So as a writer, here are some points to remember when you are feeling unjustly lambasted. I’ve collected these from other authors, friends and creative sorts, and have posted them next to my computer.

1. When you read a snarky review, replace everything that person wrote with “Look at me! I am so smart and clever unlike the idiot who wrote this book! Think less of this book and more of me!”

2. The best writers are the ones who get the most criticism.

(Do writers need MORE than one literary agent?)

3. Controversy is good, it means people have been affected enough to voice an opinion.

4. The majority of snarky reviews are written by frustrated writers, know-it-alls, or just plain miserable people.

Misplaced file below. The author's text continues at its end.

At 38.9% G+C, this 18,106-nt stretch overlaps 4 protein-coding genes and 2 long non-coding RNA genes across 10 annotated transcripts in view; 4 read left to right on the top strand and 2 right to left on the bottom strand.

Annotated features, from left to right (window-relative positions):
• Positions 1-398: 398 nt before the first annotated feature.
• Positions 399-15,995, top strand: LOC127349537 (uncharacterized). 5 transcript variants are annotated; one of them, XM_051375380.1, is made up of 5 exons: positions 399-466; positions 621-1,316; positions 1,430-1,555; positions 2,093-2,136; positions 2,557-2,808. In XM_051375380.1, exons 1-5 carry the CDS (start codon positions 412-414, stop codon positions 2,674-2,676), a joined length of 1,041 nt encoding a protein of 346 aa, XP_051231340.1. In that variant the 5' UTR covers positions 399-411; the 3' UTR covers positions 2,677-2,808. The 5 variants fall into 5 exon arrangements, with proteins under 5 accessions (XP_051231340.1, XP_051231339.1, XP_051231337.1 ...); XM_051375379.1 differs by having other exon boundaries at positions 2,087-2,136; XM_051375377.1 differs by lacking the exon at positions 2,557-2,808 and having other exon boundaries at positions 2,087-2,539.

5. A publisher didn’t choose you because you couldn’t write.

6. If you stick your head above the crowd, you are bound to be shot at.

7. It is very easy for those who fail to sit in judgment of others who have not.

8. You aren’t writing to make friends.

9. People can’t control what you write and you can’t control what they write in response.

10. Don’t let anyone rob you of the joy you find in writing.

11. “Stories of imagination tend to upset those without one.”--Terry Pratchett

12. People who write mean-spirited reviews unfortunately are the ones who have the inclination and time to write them.

(Book Payments and Royalties -- Your Questions Answered.)

13. "Don’t let the noise of others’ opinions drown out your own inner voice.”—Steve Jobs

14." Some who have read the book, or at any rate have reviewed it, have found it boring, absurd, or contemptible, and I have no cause to complain, since I have similar opinions of their works, or of the kinds of writing that they evidently prefer.” --J.R.R.Tolkien

15. Get over yourself!